At a press conference, Boudin pointed out that in the patient consent section, which he pointed out twice was in fine print and difficult to read, and even then, “there is no mention anywhere, even in this fine print that DNA, some admitted in this process can be used for purposes, unrelated to the investigation and prosecution of sexual assault. There is no reference anywhere, even in this fine print to the idea that your DNA could be stored in a law enforcement database indefinitely.”
The DA also worried that sexual assault is underreported as it is.
As Boudin noted, rape and sexual assault are “some of the most serious crimes that we see. They’re also some of the most underreported crimes. They’re also some of the crimes that are historically the hardest to prosecute precisely because of the kind of barriers that we’re here to talk about today.”
Supervisor Hillary Ronen added, “It is so burdensome to report rape. It is so hard that it doesn’t happen very often.”
Senator Wiener’s office said, “Sexual assault is significantly under-reported; fewer than a quarter of sexual assault survivors come forward to report to police. Of those survivors who do report, only a small percentage undergo the highly invasive process of sexual assault testing.
“Victims of sexual assault consent to their DNA collection for this purpose, not so that their DNA will be retained in a local law enforcement database permanently to be searched years later. Using victims’ DNA in order to potentially incriminate them in the future further dissuades sexual assault survivors from undergoing what is already a very difficult process. “
SB 1228 protects sexual assault survivors and other victims by prohibiting the DNA profiles collected from victims from being used for any purpose other than aiding in identifying the perpetrator. Local law enforcement agencies will also be prohibited from retaining and then searching victim DNA to incriminate them in unrelated crimes.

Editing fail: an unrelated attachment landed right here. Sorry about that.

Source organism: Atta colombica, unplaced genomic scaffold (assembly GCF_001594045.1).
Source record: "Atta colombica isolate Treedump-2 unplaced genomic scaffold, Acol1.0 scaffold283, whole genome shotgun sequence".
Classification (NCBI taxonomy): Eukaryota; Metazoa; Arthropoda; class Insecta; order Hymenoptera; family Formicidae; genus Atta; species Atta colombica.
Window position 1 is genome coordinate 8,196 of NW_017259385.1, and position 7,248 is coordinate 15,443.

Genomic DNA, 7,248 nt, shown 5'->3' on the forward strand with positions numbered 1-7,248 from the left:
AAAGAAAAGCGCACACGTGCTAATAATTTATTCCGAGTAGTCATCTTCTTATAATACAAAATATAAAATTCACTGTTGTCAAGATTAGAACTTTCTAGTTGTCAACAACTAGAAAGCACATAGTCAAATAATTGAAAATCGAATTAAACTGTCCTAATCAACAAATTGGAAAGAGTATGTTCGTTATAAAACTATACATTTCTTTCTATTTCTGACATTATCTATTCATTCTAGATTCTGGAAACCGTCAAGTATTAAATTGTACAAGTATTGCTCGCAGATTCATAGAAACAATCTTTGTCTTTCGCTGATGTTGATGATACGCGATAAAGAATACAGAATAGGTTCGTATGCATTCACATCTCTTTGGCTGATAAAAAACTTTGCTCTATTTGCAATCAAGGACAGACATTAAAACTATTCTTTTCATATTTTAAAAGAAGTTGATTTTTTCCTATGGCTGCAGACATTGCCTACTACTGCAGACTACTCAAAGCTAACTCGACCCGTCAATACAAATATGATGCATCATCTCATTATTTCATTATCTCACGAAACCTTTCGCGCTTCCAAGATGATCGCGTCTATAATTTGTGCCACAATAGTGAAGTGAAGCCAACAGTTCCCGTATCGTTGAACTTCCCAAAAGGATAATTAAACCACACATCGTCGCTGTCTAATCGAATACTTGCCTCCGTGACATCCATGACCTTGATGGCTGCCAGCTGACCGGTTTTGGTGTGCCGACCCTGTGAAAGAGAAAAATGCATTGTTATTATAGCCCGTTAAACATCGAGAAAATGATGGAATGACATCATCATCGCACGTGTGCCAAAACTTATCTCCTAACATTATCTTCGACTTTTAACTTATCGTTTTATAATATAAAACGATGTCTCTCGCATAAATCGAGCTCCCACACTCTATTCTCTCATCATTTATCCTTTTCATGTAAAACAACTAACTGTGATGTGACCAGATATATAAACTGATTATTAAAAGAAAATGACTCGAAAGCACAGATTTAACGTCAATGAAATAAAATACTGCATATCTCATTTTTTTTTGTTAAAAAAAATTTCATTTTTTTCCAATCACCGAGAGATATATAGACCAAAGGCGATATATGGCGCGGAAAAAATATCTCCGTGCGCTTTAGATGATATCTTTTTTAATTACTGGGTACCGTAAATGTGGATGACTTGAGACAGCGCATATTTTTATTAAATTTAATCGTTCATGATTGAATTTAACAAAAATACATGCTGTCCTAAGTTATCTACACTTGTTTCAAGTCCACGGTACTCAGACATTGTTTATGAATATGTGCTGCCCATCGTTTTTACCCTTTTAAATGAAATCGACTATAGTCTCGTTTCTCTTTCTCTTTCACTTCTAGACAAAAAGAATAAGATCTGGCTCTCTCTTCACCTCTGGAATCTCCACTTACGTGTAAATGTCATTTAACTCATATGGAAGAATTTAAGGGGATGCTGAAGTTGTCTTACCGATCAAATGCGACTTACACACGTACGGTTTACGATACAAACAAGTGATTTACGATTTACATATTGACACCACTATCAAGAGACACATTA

Federal law already prohibits the inclusion of victims’ DNA in the national Combined DNA Index System (CODIS). However, there is no corresponding California state law to prohibit local law enforcement databases from retaining victims’ profiles and searching them years later for entirely different purposes.
This legislation would remedy that by requiring DNA samples taken from victims to be used only for the sexual assault investigation. It would prohibit DNA samples from being included in any database that allows for a sample to be matched with DNA profiles obtained from crime scenes.
The bill would also instruct the Committee on Revision of the Penal Code to study whether additional steps are needed to protect the privacy of Californians who have submitted DNA samples to law enforcement, and determine whether a forensic oversight board is needed.
SB 1228 is also cosponsored by the Prosecutor’s Alliance and Black Women Revolt, an anti-domestic violence advocacy and resource group for Black women. Assemblymember Phil Ting is principal co-author of the legislation.
“We must do all we can to support survivors of sexual assault. This legislation sends the message that they can trust the criminal justice system and come forward to report their cases,” said Assemblymember Phil Ting.
“More than two thirds of sexual violence victims do not report the assault to law enforcement. Using a survivor’s rape kit for any other purpose other than to hold the perpetrator accountable further discourages survivors from coming forward, said Ilse Knecht, Joyful Heart Foundation’s Policy and Advocacy Director. “SB1228 signals to survivors in California that they and what happened to them matters, and is a step towards building survivors’ trust.”